Planting Berry Plants

Posted by Tammy Sons on Nov 23, 2015

Growing berries in your garden will provide you with the freshest, most nutrient dense fruits possible. Having control over the growing conditions means you can be sure you have the highest quality fruits. Three common choices for the home garden are blackberry plants, blueberry plants and raspberry plants.

Blackberry Plants
Blackberries have a high antioxidant content, and can help protect against cancer. They are good for treating occasional digestive disruptions and intestinal inflammation. Blackberry plants should be chosen from a reputable grower to ensure they do not carry viruses common to the plant and should always be planted a far distance from any wild blackberries. They will grow in a variety of soil types that have been amended with organic fertilizers. Plant one inch deeper than the pot it was purchased in and spread a layer of mulch that is 2-3 inches thick. Keep plants mulched to conserve moisture. Water thoroughly after planting and keep watered with about one inch of water per week.

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Blueberry Plants
Rich in antioxidants, blueberries are known to help fight against cancer. They also aid in digestion and are thought to slow down the affects of aging. To grow blueberries, be sure to choose the correct plant for your zone. Choose more than one variety as they do best when they can cross pollinate. Plant blueberries in very acidic soil that is well aerated, and mix in composted leaves or pine needles to add nutrients and acidity. Plant slightly deeper than the pot it was purchased in, and spread a layer of mulch at least three inches thick around the base of the plant. Water thoroughly after planting, and with 1-2 inches of water per week.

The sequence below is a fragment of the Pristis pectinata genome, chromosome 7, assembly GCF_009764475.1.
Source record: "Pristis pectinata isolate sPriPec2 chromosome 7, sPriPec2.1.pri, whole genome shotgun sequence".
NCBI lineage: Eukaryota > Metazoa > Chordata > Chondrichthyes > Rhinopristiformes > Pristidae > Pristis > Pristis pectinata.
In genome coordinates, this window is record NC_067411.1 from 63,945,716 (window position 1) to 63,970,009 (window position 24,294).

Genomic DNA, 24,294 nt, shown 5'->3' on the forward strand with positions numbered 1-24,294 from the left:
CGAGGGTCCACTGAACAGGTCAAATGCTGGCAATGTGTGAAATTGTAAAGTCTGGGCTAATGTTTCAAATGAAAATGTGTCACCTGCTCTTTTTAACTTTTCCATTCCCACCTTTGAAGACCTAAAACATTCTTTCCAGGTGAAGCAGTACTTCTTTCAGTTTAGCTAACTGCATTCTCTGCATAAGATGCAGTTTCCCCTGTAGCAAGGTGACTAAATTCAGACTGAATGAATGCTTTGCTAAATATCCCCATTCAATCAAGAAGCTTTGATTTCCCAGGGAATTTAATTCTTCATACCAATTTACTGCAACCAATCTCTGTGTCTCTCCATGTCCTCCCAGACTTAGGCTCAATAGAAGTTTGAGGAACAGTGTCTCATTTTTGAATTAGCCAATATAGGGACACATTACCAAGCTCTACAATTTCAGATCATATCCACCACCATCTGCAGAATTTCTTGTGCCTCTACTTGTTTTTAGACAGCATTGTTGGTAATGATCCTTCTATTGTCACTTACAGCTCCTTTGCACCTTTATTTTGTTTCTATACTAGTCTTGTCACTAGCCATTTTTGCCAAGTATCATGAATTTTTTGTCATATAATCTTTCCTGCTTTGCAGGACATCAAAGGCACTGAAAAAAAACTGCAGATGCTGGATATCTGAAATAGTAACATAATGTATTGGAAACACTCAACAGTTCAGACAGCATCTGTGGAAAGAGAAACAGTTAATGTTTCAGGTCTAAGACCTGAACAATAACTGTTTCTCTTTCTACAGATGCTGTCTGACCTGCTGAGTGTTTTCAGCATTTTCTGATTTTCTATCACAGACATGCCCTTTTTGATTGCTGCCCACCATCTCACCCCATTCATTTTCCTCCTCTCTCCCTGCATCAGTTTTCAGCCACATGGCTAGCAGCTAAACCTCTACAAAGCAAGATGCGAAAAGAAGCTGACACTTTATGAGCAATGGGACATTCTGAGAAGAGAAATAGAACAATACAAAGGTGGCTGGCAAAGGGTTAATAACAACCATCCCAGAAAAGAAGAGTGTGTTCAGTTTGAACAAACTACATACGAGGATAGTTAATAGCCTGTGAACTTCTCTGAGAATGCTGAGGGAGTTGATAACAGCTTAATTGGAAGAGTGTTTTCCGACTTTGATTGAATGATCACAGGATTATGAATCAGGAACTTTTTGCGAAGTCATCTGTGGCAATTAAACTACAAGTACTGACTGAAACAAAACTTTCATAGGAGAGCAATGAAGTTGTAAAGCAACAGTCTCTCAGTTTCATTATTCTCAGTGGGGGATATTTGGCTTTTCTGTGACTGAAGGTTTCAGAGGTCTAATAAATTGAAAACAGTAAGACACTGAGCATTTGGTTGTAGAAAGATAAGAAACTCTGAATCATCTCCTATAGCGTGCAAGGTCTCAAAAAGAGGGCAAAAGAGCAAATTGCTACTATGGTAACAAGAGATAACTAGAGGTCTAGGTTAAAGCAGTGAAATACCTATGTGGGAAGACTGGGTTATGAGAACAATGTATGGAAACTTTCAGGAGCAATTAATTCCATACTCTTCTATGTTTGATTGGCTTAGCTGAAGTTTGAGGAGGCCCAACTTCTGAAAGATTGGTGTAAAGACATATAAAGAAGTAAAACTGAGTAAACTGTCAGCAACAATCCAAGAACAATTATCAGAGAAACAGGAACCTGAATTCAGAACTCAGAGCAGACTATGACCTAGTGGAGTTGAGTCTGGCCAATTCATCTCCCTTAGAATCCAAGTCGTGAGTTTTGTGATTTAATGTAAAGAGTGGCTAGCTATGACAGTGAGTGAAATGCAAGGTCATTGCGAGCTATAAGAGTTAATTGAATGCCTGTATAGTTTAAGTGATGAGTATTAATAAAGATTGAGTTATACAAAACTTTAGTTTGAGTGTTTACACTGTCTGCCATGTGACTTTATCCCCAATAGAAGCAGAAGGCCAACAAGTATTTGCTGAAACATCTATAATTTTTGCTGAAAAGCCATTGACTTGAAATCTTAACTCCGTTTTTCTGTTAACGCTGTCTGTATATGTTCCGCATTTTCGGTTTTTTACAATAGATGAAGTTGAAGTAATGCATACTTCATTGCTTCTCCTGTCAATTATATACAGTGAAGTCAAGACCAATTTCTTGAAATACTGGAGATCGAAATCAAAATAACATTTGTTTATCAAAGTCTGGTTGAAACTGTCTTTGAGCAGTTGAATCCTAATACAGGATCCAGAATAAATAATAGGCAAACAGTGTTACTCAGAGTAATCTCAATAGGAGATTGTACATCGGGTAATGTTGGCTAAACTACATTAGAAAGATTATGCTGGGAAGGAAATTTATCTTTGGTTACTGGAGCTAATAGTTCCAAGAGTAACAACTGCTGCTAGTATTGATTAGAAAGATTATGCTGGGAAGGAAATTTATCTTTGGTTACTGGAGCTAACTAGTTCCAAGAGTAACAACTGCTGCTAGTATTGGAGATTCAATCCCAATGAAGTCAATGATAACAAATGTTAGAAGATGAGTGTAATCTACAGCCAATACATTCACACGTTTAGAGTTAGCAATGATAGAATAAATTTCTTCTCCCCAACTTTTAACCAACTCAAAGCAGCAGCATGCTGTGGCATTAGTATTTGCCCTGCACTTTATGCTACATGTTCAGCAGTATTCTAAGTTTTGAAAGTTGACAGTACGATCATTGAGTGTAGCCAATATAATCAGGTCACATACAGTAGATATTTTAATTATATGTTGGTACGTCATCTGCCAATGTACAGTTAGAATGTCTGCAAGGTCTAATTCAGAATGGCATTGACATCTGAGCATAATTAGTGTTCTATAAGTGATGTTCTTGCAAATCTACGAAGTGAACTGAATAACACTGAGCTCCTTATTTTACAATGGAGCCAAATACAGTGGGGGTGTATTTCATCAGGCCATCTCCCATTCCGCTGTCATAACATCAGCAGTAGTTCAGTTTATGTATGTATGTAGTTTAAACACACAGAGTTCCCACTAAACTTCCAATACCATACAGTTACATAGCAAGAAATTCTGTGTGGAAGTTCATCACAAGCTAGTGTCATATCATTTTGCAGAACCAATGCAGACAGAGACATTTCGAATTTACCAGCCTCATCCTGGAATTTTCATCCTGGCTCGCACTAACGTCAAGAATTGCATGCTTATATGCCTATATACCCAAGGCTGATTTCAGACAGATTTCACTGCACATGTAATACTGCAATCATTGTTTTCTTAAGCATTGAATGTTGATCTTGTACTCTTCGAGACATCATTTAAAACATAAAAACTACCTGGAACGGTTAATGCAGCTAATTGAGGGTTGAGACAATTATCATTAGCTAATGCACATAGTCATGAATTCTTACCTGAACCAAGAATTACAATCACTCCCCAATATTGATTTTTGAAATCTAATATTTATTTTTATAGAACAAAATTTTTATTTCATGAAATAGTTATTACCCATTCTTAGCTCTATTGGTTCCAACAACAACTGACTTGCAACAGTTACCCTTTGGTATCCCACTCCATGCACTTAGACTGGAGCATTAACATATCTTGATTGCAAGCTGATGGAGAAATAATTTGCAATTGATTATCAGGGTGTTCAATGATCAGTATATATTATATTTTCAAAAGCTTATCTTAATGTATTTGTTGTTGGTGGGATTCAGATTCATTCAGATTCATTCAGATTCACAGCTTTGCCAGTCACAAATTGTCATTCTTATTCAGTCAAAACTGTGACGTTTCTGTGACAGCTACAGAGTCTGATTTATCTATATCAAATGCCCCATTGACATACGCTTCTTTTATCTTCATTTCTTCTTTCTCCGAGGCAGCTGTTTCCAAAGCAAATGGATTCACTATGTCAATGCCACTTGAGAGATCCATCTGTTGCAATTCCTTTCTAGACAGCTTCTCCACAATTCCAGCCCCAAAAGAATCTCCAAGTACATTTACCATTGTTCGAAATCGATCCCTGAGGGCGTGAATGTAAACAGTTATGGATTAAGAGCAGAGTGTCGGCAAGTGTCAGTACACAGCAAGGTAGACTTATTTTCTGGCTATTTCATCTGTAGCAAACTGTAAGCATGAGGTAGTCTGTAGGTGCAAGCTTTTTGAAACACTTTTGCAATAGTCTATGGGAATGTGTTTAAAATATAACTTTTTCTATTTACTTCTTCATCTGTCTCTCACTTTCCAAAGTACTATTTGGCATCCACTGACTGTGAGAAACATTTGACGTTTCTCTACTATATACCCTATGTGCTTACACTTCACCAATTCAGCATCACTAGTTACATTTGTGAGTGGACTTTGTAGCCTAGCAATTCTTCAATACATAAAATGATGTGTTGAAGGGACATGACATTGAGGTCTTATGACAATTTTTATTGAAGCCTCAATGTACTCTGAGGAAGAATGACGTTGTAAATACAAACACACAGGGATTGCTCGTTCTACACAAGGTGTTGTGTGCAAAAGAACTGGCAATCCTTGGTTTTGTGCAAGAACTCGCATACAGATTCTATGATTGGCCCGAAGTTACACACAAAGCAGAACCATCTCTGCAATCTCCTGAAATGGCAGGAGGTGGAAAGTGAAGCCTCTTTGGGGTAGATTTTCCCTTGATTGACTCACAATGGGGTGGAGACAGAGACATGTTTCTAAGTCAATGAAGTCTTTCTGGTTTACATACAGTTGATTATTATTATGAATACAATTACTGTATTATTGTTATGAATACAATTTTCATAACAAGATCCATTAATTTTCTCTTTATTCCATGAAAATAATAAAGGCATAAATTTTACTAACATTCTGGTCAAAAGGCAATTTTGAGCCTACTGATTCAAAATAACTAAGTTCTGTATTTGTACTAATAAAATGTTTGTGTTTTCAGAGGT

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Raspberry Plants
Raspberries are good sources of vitamin C and can help strengthen the immune system. They also contain nutrients thought to fight off disease and cancer and compounds that help maintain good vision. Raspberries grow in a variety of areas but need good sun and air circulation, and should not be planted in areas that have grown tomatoes, potatoes, peppers, eggplants or roses before as these can leave diseases that kill raspberry plants. Be sure to buy disease free plants. Plant with roots slightly deeper than the pot it was purchased in. Apply 2-3 inches of mulch around the base of the plant to conserve water and discourage weeds. Keep watered with 1 inch of water per week.

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